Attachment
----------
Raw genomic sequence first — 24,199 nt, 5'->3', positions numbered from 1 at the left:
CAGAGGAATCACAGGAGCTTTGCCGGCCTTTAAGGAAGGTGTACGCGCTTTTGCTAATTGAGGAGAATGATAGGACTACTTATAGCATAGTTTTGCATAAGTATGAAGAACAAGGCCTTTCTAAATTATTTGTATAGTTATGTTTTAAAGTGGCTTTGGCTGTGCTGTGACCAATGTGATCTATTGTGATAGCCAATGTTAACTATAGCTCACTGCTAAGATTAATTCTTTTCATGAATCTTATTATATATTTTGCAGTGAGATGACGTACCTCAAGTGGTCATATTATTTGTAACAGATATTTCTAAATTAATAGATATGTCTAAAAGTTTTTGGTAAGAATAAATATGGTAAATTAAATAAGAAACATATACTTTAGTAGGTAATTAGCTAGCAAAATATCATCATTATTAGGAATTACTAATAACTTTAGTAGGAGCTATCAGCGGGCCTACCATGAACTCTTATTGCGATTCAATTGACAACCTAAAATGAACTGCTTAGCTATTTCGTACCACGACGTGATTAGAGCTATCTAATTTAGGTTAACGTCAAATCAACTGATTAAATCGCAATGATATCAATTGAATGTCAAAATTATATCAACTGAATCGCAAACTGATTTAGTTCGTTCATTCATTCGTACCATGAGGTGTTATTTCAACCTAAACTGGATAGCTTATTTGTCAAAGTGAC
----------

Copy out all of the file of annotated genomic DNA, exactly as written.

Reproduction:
Raw genomic sequence first — 24,199 nt, 5'->3', positions numbered from 1 at the left:
CAGAGGAATCACAGGAGCTTTGCCGGCCTTTAAGGAAGGTGTACGCGCTTTTGCTAATTGAGGAGAATGATAGGACTACTTATAGCATAGTTTTGCATAAGTATGAAGAACAAGGCCTTTCTAAATTATTTGTATAGTTATGTTTTAAAGTGGCTTTGGCTGTGCTGTGACCAATGTGATCTATTGTGATAGCCAATGTTAACTATAGCTCACTGCTAAGATTAATTCTTTTCATGAATCTTATTATATATTTTGCAGTGAGATGACGTACCTCAAGTGGTCATATTATTTGTAACAGATATTTCTAAATTAATAGATATGTCTAAAAGTTTTTGGTAAGAATAAATATGGTAAATTAAATAAGAAACATATACTTTAGTAGGTAATTAGCTAGCAAAATATCATCATTATTAGGAATTACTAATAACTTTAGTAGGAGCTATCAGCGGGCCTACCATGAACTCTTATTGCGATTCAATTGACAACCTAAAATGAACTGCTTAGCTATTTCGTACCACGACGTGATTAGAGCTATCTAATTTAGGTTAACGTCAAATCAACTGATTAAATCGCAATGATATCAATTGAATGTCAAAATTATATCAACTGAATCGCAAACTGATTTAGTTCGTTCATTCATTCGTACCATGAGGTGTTATTTCAACCTAAACTGGATAGCTTATTTGTCAAAGTGAC